09 November 2014

Author Interview & Book Giveaway: Cheryl Carpinello on SONS OF THE SPHINX

This week, we're pleased to again welcome author Cheryl Carpinello with her latest release, SONS OF THE SPHINX. One lucky visitor will get a free copy of Sons of the Sphinx. Be sure to leave your email address in the comments of today's author interview for a chance to win. Winner(s) are contacted privately by email. Here's the blurb. 

Armed with what she considers her grandmother’s curse, 15-year-old Rosa agrees to help the ghost of King Tut find his lost queen Hesena. Though Hesena’s ba inhabits part of Rosa, finding the whole spirit of Hesena so that she and Tut can be together for the first time in over 3500 years proves to be a harder task than Rosa first thinks. Thrust back into Ancient Egypt with Tut, Rosa discovers that finding Hesena is not all she must do. She must keep out of the reach of the living Horemheb—who crosses mortal boundaries using Seth’s evil magic—if she is to stay alive to make it back home.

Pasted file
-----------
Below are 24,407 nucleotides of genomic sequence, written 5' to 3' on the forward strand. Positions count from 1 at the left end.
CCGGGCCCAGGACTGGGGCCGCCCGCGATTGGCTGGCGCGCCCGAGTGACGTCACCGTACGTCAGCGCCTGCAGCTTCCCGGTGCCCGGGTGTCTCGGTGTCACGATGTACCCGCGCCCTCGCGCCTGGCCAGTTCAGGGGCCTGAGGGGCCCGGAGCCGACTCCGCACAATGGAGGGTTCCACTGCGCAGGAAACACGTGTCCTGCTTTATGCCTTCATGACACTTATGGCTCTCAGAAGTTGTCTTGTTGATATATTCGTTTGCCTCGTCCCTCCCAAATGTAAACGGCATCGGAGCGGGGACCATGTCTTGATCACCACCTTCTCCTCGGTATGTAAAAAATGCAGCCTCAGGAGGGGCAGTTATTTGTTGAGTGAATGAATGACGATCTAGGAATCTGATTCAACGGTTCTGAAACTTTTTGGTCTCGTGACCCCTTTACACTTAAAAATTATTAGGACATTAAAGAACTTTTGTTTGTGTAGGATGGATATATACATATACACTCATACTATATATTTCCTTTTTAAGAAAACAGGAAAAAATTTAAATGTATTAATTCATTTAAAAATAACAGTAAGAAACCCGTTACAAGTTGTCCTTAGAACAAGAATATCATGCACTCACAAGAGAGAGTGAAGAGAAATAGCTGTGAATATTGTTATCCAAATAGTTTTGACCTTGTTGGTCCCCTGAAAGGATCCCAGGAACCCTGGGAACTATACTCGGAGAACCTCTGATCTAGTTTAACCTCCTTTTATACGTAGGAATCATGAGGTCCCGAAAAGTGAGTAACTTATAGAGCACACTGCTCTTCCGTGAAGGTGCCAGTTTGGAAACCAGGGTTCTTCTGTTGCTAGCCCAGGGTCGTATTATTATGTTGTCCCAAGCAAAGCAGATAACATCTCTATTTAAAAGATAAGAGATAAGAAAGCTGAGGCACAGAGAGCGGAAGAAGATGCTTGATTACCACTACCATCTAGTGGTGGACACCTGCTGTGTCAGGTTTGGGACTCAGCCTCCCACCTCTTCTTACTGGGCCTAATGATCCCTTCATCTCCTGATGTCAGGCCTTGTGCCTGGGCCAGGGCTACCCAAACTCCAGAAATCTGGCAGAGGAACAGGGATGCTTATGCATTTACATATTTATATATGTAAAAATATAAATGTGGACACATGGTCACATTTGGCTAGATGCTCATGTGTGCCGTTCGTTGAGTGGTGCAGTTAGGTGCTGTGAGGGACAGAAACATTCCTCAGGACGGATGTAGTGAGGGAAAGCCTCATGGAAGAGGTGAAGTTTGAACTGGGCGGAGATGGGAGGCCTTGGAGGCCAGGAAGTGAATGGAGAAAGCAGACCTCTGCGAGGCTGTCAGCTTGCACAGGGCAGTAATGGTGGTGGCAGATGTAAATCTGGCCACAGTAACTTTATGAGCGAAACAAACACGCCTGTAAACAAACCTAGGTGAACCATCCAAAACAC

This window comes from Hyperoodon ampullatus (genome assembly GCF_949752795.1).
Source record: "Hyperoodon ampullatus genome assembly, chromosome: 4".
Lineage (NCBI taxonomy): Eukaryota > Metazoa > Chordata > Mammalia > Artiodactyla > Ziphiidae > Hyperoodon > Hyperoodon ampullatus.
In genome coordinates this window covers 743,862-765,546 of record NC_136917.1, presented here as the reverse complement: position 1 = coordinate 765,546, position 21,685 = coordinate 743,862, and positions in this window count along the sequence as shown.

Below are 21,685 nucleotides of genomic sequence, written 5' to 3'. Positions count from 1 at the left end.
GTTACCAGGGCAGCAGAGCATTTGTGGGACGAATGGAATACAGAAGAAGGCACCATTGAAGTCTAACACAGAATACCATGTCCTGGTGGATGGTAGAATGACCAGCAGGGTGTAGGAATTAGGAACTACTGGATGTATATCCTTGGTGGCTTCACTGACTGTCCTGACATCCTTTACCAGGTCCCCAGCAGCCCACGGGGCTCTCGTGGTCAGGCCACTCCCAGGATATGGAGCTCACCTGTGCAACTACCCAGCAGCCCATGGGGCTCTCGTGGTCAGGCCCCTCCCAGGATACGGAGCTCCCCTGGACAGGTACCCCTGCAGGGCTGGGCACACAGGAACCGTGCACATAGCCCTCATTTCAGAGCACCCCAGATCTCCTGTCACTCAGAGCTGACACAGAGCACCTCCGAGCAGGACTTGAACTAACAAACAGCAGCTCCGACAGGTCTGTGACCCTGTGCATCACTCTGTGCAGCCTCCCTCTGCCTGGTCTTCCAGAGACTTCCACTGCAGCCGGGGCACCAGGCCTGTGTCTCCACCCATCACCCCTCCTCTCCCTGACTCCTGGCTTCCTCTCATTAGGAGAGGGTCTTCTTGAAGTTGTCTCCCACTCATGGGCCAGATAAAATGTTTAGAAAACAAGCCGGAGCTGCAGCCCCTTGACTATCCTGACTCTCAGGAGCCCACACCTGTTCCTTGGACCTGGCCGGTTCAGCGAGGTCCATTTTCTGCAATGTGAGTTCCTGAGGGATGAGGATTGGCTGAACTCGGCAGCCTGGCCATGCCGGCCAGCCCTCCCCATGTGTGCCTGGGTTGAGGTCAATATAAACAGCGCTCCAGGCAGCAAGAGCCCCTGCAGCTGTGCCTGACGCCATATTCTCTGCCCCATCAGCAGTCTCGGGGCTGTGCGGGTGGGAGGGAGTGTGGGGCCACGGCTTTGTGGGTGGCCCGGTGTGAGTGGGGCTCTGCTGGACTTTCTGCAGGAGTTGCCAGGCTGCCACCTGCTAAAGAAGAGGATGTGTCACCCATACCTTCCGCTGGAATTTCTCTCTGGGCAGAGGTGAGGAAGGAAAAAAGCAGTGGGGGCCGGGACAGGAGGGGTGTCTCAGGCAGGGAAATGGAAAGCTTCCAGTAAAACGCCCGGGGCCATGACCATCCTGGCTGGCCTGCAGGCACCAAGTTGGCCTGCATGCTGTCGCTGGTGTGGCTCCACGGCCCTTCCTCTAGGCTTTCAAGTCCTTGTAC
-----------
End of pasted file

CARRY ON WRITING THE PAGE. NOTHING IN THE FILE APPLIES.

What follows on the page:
** Q&A with Cheryl Carpinello**

November’s theme is Curses and Cures. How does Sons of the Sphinx fit into this month’s theme?

Sons of the Sphinx is about 15-year-old Rosa and her inheritance from her Nana. This is not a monetary or material inheritance. It is the ability to hear dead people. Some people might consider this an extraordinary gift. Rosa views it as a curse.

While her Nana lived, Rosa was entertained by her stories of the conversations she had with dead people. Then in the fourth grade when Rosa had a girlfriend spend the night, her Nana told them one of those stories. The girl went home the next day and told her mom. After a heated discussion over the phone with the girl’s mother, Rosa’s mom forbade Nana from talking about her ability with Rosa.